This is a proposal. Please leave your feedback as comments.
This project will develop an emissions ledger which could be used by multiple parties in a supply chain to record emissions data. It could then calculate the net emissions for a product which is transported through the supply chain. The goals are:
- Quantify the amount of greenhouse gas (GHG) emissions per unit of product delivered at the destination of the supply chain, for example per kg of fruit or unit of equipment received. This include both the embedded emissions of the product itself, the emissions of the supply chain, and loss of product in the supply chain.
- Quantify the effects of leakage or spoilage or other loss in the supply chain on net emissions and compare that against the emissions of the supply chain itself.
- Compare different supply chain options to see their emissions impact. For example,
- Is it better to ship produce by air or sea freight?
- Is it better to refrigerate it during shipping to reduce the spoilage?
- Is it better to compress CO2 captured during carbon capture and storage (CCS) during pipeline transport?
- Make it possible to compare different products at the destination through different supply chains. For example,
- Is it better to transport the recycled plastics to a facility that could make new bottles from them, or use them at a local recycling facility that turns them into lower value products. While the calculator does not include emissions from downstream usage, it could be used to calculate the emissions of different products through different supply chains at the destination to determine which option is better.
The calculator could be run as simulation for analysis and baselines or used to record actual activities to calculate real emissions. It will integrate the upstream emissions of the products with the emissions of the supply chain, such as transportation, storage, and processing, to enable a true comparison. The end result is the emission of the product plus its transportation and logistics divided by units of products delivered at destination.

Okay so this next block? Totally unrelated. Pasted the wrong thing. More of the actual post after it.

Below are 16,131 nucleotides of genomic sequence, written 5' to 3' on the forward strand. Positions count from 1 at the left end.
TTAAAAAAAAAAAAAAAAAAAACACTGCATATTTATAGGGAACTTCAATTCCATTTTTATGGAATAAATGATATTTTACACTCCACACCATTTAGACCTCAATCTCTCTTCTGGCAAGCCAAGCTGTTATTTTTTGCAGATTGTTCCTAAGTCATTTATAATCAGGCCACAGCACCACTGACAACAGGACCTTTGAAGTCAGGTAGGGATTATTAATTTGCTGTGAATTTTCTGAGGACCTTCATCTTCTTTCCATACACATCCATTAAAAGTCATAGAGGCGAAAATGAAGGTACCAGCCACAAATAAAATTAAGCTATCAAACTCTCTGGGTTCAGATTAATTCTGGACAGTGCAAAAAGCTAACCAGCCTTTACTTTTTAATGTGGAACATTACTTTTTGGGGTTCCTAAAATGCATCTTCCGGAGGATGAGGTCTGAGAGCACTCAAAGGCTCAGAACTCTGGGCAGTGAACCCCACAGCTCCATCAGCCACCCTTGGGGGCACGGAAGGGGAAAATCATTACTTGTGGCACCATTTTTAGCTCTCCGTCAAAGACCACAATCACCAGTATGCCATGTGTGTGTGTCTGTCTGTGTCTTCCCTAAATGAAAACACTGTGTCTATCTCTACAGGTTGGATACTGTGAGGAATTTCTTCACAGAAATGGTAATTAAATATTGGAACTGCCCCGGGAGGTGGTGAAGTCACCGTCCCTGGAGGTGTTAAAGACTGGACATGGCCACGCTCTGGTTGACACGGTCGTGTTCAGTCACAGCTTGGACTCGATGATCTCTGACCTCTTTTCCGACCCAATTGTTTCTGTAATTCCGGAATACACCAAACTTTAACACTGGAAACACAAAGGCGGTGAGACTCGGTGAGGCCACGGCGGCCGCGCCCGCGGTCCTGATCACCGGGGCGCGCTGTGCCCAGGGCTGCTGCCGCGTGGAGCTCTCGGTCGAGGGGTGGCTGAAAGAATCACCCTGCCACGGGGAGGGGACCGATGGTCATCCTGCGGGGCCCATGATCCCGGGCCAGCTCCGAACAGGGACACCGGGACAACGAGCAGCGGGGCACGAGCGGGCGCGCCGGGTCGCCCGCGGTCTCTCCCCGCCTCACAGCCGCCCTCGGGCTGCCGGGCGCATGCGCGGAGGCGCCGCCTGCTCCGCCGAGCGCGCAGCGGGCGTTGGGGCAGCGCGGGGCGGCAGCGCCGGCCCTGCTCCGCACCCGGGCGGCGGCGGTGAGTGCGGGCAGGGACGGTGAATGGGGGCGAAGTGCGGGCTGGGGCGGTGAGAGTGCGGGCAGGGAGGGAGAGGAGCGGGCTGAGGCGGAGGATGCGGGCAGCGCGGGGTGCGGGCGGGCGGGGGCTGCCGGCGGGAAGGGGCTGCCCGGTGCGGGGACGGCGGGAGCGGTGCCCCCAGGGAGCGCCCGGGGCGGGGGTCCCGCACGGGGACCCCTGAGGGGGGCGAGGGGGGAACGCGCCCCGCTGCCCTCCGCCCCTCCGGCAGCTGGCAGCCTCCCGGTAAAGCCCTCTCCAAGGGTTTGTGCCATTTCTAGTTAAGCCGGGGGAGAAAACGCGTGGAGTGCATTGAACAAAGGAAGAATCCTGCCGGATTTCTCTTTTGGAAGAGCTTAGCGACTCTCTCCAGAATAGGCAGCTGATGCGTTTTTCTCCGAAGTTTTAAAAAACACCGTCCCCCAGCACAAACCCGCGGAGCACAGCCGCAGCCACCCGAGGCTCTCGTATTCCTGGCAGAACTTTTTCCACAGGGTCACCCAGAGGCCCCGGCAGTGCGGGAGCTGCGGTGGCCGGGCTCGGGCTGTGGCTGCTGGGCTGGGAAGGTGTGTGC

The destination emissions of the products could be used for regulatory compliance, such as the EU carbon border tax, and for meeting customers' climate objectives. They could also be used to help investors assess the risk of different products. Finally, by comparing the actual results versus simulations of business-as-usual alternatives, these calculations could be used to prove emissions reduction, certify products as low carbon, and create carbon offsets.
Longer term, this calculator plus the Emissions Tokens Network Project could be used to solve the hard problems of reducing emissions in the supply chain:
- Cost of carbon footprinting - We're free.
- Creating incentives for suppliers - Customers, either big ones or a group of small ones, could set up their own "cap and trade" scheme: Declare their supply chain emissions targets which decline over time, aligning with the Paris Agreement (-50% by 2030, zero by 2050.) Allocate tokens to suppliers based on those targets. Suppliers can trade their emissions with each other but over time must reduce them as a whole.
Providing turnkey solutions - Again using tokens, major customers could either invest in emissions projects directly and provide them to their customers (like Apple and "Enabling carbon neutrality across the value chain" in this article) or provide financing or guarantees for financing for suppliers.
- Verification - Could be done through this ledger.
- Going deep - Suppliers could get their suppliers on the ledger, and tokens could be transferred further up the supply chain.
Sample Supply Chains
Fruit and Produce: Fruit and produce is harvested at a farm, transported by truck, processed at a distributor facility, shipped by freight (air, truck, or rail) with refrigeration, and delivered to a grocery store or supermarket. Optionally we can consider storage at the grocery store or supermarket as an additional step in the supply chain to the final consumer.